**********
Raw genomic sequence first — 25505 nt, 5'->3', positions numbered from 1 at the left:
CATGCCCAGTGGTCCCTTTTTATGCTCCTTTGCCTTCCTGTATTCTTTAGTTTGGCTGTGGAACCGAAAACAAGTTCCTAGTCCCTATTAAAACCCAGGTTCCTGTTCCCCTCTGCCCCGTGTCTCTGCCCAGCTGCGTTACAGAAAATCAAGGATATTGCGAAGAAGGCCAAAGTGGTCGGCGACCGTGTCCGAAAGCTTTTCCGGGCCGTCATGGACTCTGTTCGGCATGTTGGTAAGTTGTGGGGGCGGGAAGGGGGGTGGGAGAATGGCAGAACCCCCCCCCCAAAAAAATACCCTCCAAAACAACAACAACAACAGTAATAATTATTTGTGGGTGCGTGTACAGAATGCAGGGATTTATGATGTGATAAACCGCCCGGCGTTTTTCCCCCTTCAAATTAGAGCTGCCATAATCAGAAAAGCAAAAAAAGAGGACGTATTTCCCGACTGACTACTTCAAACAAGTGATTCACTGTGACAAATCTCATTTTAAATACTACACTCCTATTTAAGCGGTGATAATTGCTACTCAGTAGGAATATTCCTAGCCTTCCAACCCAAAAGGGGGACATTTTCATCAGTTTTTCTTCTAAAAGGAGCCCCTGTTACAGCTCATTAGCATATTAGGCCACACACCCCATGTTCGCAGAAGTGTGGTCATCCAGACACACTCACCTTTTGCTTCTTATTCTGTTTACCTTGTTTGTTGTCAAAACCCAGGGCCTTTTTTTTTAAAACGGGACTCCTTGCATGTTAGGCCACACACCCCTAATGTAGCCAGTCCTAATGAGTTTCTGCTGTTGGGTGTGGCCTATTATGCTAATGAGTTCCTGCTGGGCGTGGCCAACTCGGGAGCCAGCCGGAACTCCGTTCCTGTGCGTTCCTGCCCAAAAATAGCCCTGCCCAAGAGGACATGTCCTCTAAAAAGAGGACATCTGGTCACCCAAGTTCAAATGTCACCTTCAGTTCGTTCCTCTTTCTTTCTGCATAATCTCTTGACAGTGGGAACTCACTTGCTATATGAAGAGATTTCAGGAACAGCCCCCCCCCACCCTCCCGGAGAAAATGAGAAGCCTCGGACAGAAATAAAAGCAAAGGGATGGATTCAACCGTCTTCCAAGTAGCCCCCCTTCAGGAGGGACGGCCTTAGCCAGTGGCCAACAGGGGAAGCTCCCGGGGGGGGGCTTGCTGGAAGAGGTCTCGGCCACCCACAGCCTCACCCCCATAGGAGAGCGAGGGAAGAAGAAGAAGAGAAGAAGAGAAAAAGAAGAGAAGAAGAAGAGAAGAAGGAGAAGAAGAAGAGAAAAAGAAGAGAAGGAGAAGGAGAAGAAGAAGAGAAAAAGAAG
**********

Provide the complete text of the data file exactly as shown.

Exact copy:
Raw genomic sequence first — 25505 nt, 5'->3', positions numbered from 1 at the left:
CATGCCCAGTGGTCCCTTTTTATGCTCCTTTGCCTTCCTGTATTCTTTAGTTTGGCTGTGGAACCGAAAACAAGTTCCTAGTCCCTATTAAAACCCAGGTTCCTGTTCCCCTCTGCCCCGTGTCTCTGCCCAGCTGCGTTACAGAAAATCAAGGATATTGCGAAGAAGGCCAAAGTGGTCGGCGACCGTGTCCGAAAGCTTTTCCGGGCCGTCATGGACTCTGTTCGGCATGTTGGTAAGTTGTGGGGGCGGGAAGGGGGGTGGGAGAATGGCAGAACCCCCCCCCCAAAAAAATACCCTCCAAAACAACAACAACAACAGTAATAATTATTTGTGGGTGCGTGTACAGAATGCAGGGATTTATGATGTGATAAACCGCCCGGCGTTTTTCCCCCTTCAAATTAGAGCTGCCATAATCAGAAAAGCAAAAAAAGAGGACGTATTTCCCGACTGACTACTTCAAACAAGTGATTCACTGTGACAAATCTCATTTTAAATACTACACTCCTATTTAAGCGGTGATAATTGCTACTCAGTAGGAATATTCCTAGCCTTCCAACCCAAAAGGGGGACATTTTCATCAGTTTTTCTTCTAAAAGGAGCCCCTGTTACAGCTCATTAGCATATTAGGCCACACACCCCATGTTCGCAGAAGTGTGGTCATCCAGACACACTCACCTTTTGCTTCTTATTCTGTTTACCTTGTTTGTTGTCAAAACCCAGGGCCTTTTTTTTTAAAACGGGACTCCTTGCATGTTAGGCCACACACCCCTAATGTAGCCAGTCCTAATGAGTTTCTGCTGTTGGGTGTGGCCTATTATGCTAATGAGTTCCTGCTGGGCGTGGCCAACTCGGGAGCCAGCCGGAACTCCGTTCCTGTGCGTTCCTGCCCAAAAATAGCCCTGCCCAAGAGGACATGTCCTCTAAAAAGAGGACATCTGGTCACCCAAGTTCAAATGTCACCTTCAGTTCGTTCCTCTTTCTTTCTGCATAATCTCTTGACAGTGGGAACTCACTTGCTATATGAAGAGATTTCAGGAACAGCCCCCCCCCACCCTCCCGGAGAAAATGAGAAGCCTCGGACAGAAATAAAAGCAAAGGGATGGATTCAACCGTCTTCCAAGTAGCCCCCCTTCAGGAGGGACGGCCTTAGCCAGTGGCCAACAGGGGAAGCTCCCGGGGGGGGGCTTGCTGGAAGAGGTCTCGGCCACCCACAGCCTCACCCCCATAGGAGAGCGAGGGAAGAAGAAGAAGAGAAGAAGAGAAAAAGAAGAGAAGAAGAAGAGAAGAAGGAGAAGAAGAAGAGAAAAAGAAGAGAAGGAGAAGGAGAAGAAGAAGAGAAAAAGAAG